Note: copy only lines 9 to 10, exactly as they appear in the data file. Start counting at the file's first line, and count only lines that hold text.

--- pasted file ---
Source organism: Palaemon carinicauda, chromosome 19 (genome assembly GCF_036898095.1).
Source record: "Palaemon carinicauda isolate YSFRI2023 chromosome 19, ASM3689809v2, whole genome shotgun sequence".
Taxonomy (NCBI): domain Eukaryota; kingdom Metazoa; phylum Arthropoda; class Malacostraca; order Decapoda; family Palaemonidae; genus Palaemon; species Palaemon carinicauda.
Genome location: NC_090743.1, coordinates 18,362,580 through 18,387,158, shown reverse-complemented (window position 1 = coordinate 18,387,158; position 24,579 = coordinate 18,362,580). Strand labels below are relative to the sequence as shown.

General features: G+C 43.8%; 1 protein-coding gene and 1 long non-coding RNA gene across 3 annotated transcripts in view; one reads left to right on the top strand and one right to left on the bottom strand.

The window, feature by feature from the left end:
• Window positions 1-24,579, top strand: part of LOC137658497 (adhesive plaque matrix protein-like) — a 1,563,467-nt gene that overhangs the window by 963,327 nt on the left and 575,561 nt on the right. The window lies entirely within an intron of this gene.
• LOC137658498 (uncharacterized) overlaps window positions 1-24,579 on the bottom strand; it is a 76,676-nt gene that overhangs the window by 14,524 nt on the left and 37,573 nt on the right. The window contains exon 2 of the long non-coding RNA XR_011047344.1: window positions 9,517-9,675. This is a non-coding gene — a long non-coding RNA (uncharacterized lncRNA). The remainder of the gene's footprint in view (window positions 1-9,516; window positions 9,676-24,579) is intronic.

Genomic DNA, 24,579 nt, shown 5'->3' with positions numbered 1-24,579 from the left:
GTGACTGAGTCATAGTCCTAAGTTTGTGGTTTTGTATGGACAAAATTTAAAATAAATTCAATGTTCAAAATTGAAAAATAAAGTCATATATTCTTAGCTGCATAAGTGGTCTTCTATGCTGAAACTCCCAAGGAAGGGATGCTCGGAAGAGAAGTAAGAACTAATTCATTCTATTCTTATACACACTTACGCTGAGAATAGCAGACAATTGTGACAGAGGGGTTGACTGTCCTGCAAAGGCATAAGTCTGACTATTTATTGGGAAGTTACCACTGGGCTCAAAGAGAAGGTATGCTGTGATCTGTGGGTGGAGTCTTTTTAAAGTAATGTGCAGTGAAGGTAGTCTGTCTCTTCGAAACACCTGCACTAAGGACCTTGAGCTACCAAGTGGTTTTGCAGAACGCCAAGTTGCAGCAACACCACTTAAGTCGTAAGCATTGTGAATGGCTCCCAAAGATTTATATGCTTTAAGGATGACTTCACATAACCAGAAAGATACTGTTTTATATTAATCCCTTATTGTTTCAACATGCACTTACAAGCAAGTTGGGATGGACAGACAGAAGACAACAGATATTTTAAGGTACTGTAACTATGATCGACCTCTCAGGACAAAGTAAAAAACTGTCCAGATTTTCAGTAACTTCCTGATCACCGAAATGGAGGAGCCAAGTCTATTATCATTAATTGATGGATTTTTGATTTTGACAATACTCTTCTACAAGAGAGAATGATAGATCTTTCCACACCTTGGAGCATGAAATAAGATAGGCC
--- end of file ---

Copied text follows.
Genomic DNA, 24,579 nt, shown 5'->3' with positions numbered 1-24,579 from the left:
GTGACTGAGTCATAGTCCTAAGTTTGTGGTTTTGTATGGACAAAATTTAAAATAAATTCAATGTTCAAAATTGAAAAATAAAGTCATATATTCTTAGCTGCATAAGTGGTCTTCTATGCTGAAACTCCCAAGGAAGGGATGCTCGGAAGAGAAGTAAGAACTAATTCATTCTATTCTTATACACACTTACGCTGAGAATAGCAGACAATTGTGACAGAGGGGTTGACTGTCCTGCAAAGGCATAAGTCTGACTATTTATTGGGAAGTTACCACTGGGCTCAAAGAGAAGGTATGCTGTGATCTGTGGGTGGAGTCTTTTTAAAGTAATGTGCAGTGAAGGTAGTCTGTCTCTTCGAAACACCTGCACTAAGGACCTTGAGCTACCAAGTGGTTTTGCAGAACGCCAAGTTGCAGCAACACCACTTAAGTCGTAAGCATTGTGAATGGCTCCCAAAGATTTATATGCTTTAAGGATGACTTCACATAACCAGAAAGATACTGTTTTATATTAATCCCTTATTGTTTCAACATGCACTTACAAGCAAGTTGGGATGGACAGACAGAAGACAACAGATATTTTAAGGTACTGTAACTATGATCGACCTCTCAGGACAAAGTAAAAAACTGTCCAGATTTTCAGTAACTTCCTGATCACCGAAATGGAGGAGCCAAGTCTATTATCATTAATTGATGGATTTTTGATTTTGACAATACTCTTCTACAAGAGAGAATGATAGATCTTTCCACACCTTGGAGCATGAAATAAGATAGGCC